Mike Shanahan probably would have preferred to get Jake Locker in this year's draft, but he'll probably sneak into the first round and the Redskins have bigger needs.
Dalton can be described with one word—winner.
He posted a 42-7 career record in four years at TCU and had an impressive 2010 season with 27 touchdowns, six interceptions and a completion mark above 66 percent.
He's big enough (6'2'', 220lbs) and has the athleticism to effectively run Kyle Shanahan's offense.
Again though, the best thing Dalton brings to the table is a smart, competitive, winning attitude which is something the Redskins haven't had since Mark Rypien.
Third Round, Pick 82
With the 82nd overall pick, the Redskins select Greg Little, WR, University of North Carolina.
Like a few of his UNC teammates, Little missed the 2010 season due to violating NCAA rules. This will be the reason this first round talent falls to the third.
He's big (6'3'', 230lbs), he's fast (4.45 forty) and he's strong (27 bench press reps to lead all receivers).
With Santana Moss possibly being out the door and his big-play production definitely on the decline, the Redskins will choose to add a weapon to their offense here in the third round.
Little will develop into the true number one receiver the Redskins haven't had for a decade.
Fifth Round, Pick 152
With the 152nd overall selection, the Redskins take DE/OLB Ricky Elmore, University of Arizona.
Elmore played defensive end at Arizona, but is believed to have the size (6'5, 260lbs) to play 3-4 OLB in the NFL.
He has a high motor with good strength and quickness, putting up 10.5 sacks in 2009 and 11 sacks in 2010.
He will also be a good producer on special teams until he's ready to be a regular contributor on defense.
Seventh Round, 202nd Pick
With 202nd pick in the draft, the Redskins will take a flier on Dion Lewis, RB, University of Pittsburgh (previous pick: Ugo Chinasa, DE, Oklahoma State University).
Okay, so he's tiny. Really tiny.
Lewis stands at about 5'6'', and all of 190lbs, but he's fast and incredibly shifty.
Shanahan has a history of finding running backs late in the draft and making them into stars in the NFL.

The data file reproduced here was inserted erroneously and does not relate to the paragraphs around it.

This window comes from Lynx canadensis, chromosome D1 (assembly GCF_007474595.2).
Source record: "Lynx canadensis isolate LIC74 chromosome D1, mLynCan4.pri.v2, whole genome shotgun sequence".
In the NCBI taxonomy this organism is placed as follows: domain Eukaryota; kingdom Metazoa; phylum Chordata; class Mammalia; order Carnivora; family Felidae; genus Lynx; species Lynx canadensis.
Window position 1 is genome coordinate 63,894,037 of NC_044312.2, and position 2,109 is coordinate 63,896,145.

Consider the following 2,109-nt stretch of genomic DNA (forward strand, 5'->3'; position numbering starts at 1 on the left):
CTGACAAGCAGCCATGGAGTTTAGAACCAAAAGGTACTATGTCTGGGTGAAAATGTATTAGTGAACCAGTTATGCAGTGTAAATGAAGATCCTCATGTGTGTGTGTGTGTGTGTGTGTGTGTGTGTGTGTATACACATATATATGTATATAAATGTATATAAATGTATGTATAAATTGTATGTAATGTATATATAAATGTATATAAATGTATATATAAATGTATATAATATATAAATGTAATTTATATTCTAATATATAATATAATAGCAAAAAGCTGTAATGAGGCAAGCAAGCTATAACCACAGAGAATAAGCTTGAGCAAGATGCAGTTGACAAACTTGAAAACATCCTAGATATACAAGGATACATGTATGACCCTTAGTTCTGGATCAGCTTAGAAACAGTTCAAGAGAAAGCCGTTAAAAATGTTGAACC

Teams will likely shy away from Lewis because of his size and because he only played two years of college ball, but I think he could be a diamond in the rough.
He could be the third down, game-changing type back the Redskins have been searching for.
Seventh Round, Pick 213 (From Colts: Justin Tryon Trade)
With the 213th overall pick, the Redskins select Daniel Kilgore, OG, Appalachian State (previous pick: Daniel Kilgore).
I still like Kilgore here. He's an athletic, mid-sized offensive guard who can do well in Mike Shanahan's zone blocking scheme. He's definitely not a flashy player, but he'll provide some good depth to the offensive line.
Kilgore has remained at this pick for all three of my mocks. For more about him, check out my previous mock.
First Round, 18 overall: Mike Pouncey, G/C, Florida
Second Round, 41 overall: Phil Taylor, NT, Baylor
Second Round, 50 overall: Andy Dalton, QB, Texas Christian
Third Round, 82 overall: Greg Little, WR, North Carolina
Fifth Round, 152 overall: Ricky Elmore, DE/LB, Arizona
Seventh Round, 202 overall: Dion Lewis, RB, Pittsburgh
Seventh Round, 213 overall: Daniel Kilgore, G/C, Appalachian St.
As you can see, by trading down in the first round, the Redskins didn't really acquire "more" picks as most fans would like. What they did, however, is acquire more picks in the first three rounds.
Is a first (18 overall), a second and a third a bit much to move up for a first (10 overall), a fifth and a sixth? Maybe, but you never know. If the Chargers want that player (Julio Jones, Robert Quinn) bad enough, they'll move up in a hurry.
As I said, it's hard to address all of their needs with one draft. One glaring need that wasn't addressed, as you can probably guess by the picture I've chosen for this slide, is kicker. Graham Gano is terrible.
I originally had them drafting Alex Henery out of Nebraska, but they had bigger needs at that spot.
Looking forward to your comments!